Random thoughts on mobile from a presentation slide I created a while back and some updates thoughts based on new information from talking to another expert.
To discuss Serverless Architecture we need to understand how we got here. From using physical machines we moved to virtual machines (somewhere in between a few brave folks also used linux/solaris containers). The current trend is container technologies such as Docker or CoreOS RKT which allow even more efficient use of resources. Regardless of which you use, we are often required to plan our application infrastructure needs upfront and permanently keep the “servers” running.
Spring Boot and Spring Cloud are relatively newer additions to the Spring portfolio. Boot makes it faster to spin up your project with less configuration (and an opinionated programming model). Spring Cloud brings in techniques and tools to efficiently standup distributed applications. In a previous blog I had noted my ramblings on API/Microservices style. If you take that path and have more than a handful of API’s then you will need some of the capabilities of what Spring Boot and Spring Cloud offer.
(Updated version. Originally Published on: Nov 3, 2013) Here are some things to keep in mind as you go about designing your ElasticSearch cluster. Many of these are from real life experiences and IMO are the basic common sense items you should consider. In addition to these settings noted here, there maybe other settings that are relevant to your use case.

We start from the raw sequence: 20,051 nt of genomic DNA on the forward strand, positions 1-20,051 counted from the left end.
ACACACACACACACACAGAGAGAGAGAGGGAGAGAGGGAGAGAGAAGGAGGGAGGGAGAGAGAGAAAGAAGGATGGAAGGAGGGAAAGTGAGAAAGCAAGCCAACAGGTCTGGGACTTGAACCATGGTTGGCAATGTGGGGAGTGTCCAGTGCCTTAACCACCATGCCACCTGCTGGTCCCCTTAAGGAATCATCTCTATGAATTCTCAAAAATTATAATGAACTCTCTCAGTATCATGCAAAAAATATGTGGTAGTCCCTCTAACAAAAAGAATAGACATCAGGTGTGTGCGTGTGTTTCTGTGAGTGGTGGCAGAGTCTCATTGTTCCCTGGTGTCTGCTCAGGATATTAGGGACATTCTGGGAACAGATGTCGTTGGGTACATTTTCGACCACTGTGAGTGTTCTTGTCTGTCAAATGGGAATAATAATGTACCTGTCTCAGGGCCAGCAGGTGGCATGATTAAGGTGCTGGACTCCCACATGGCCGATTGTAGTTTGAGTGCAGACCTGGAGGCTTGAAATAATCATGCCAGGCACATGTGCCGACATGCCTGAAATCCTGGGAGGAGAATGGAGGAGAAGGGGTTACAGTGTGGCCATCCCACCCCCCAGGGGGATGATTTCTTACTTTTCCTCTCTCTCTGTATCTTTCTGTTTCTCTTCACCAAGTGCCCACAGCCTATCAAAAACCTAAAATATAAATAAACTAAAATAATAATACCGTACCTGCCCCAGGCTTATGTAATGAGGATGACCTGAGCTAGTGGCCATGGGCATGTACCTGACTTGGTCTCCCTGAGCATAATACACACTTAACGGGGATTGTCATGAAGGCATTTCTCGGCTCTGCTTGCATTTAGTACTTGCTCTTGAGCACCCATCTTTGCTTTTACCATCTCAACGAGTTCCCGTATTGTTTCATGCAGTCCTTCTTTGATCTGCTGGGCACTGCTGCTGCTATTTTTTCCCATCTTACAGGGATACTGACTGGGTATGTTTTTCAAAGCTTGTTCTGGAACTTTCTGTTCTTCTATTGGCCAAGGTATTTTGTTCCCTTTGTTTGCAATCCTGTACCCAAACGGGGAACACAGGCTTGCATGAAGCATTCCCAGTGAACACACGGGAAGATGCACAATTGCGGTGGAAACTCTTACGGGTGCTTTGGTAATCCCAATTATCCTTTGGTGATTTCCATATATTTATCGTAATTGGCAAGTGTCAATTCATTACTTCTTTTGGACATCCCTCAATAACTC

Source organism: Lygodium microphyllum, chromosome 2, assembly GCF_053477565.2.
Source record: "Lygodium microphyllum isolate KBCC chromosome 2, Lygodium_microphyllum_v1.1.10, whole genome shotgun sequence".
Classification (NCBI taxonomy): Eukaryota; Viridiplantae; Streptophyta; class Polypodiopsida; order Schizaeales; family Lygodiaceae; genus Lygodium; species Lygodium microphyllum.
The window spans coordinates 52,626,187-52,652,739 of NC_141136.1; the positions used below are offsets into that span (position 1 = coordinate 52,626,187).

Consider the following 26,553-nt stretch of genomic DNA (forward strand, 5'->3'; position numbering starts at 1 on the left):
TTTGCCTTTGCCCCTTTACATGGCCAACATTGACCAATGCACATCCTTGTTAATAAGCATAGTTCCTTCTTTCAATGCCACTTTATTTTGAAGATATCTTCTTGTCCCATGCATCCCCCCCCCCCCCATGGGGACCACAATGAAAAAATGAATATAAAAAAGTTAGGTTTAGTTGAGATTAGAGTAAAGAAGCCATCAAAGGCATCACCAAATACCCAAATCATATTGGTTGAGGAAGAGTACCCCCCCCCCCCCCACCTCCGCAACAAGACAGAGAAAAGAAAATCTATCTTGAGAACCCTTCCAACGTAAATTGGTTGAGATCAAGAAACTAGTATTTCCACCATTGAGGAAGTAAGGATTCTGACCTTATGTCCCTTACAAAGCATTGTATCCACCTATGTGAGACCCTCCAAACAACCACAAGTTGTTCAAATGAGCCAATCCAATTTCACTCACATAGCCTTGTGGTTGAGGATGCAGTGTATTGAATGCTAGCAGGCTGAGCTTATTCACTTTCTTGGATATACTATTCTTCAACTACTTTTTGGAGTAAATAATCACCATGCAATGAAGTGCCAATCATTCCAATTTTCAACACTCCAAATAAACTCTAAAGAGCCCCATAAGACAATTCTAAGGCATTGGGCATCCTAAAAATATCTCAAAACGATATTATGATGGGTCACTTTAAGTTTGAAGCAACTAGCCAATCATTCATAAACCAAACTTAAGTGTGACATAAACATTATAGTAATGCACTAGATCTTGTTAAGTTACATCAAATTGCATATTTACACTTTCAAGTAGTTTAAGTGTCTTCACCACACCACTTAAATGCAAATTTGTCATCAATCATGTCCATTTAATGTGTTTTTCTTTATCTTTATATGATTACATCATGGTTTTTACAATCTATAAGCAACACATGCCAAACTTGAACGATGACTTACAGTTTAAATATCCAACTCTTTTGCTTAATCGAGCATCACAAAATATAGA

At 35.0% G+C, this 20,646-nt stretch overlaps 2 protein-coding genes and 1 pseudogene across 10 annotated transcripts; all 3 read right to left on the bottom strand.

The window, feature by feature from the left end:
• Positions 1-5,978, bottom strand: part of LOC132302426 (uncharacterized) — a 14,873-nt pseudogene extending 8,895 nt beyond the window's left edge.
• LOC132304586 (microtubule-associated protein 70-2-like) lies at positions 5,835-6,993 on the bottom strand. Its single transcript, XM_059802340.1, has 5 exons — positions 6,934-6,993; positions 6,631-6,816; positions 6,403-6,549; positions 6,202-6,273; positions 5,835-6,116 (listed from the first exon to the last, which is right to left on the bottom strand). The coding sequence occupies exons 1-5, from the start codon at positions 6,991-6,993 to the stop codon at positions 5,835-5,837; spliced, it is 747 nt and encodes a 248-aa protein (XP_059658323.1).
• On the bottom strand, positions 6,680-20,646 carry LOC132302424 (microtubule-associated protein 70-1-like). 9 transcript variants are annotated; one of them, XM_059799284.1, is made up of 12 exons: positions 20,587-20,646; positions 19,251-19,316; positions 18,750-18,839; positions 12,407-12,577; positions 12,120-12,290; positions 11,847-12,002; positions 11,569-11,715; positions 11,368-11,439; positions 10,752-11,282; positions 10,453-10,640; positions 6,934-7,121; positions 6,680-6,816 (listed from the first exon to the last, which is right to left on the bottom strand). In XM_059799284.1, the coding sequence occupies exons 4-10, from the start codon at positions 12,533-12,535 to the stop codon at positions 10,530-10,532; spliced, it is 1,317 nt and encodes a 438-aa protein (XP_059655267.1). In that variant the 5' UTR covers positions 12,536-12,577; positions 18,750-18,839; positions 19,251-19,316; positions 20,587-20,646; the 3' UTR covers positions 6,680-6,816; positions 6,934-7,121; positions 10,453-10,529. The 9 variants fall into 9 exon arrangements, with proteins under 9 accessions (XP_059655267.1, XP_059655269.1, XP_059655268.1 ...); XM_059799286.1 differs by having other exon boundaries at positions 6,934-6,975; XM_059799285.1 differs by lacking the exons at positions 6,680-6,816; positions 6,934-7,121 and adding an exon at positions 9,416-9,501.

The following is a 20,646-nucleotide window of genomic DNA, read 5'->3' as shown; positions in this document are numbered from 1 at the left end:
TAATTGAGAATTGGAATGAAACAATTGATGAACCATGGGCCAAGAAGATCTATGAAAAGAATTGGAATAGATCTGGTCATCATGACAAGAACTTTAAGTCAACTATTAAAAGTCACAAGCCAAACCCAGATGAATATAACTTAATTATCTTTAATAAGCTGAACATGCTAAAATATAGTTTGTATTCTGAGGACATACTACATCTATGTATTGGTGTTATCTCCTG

In the tech world one cannot stay a day away from hearing the words API or Microservices. For those who work in startups or tech firms (google type) these are well understood. But once you walk into large non-tech firms, these words are not as well understood.
Experimenting with Ganglia to monitor my nodes. More detailed steps to come.
While I had the privilege of using ElasticSearch to implement media analytics in a past role, it is only recently that I have started looking at it for log analysis.
In this article we will run the example from Part-1 in pseudo-distributed single server mode. Most of the configuration details are clearly laid out on the Hadoop site at Setting Up Single Server Pseudo-Distributed mode. For the sake of additional clarity I will note them here and also run our previous job from Part-1 against the new cluster. I assume that you already have Hadoop downloaded and setup from the previous article.
Note: Updated to Hadoop 2.4.1 and re-published from original Sept 28th, 2011 blog.
Hadoop is a framework that allows you to process large sets of unstructured or semi-structured data. The unstructured/semi-structured nature of the data and the sheer size (terabytes or petabytes) make the current RDMS offerings come short. Enter Apache Hadoop.
Note: Updated to Hadoop 2.4.1 and re-published from original Sept 28th, 2011 blog. Continue reading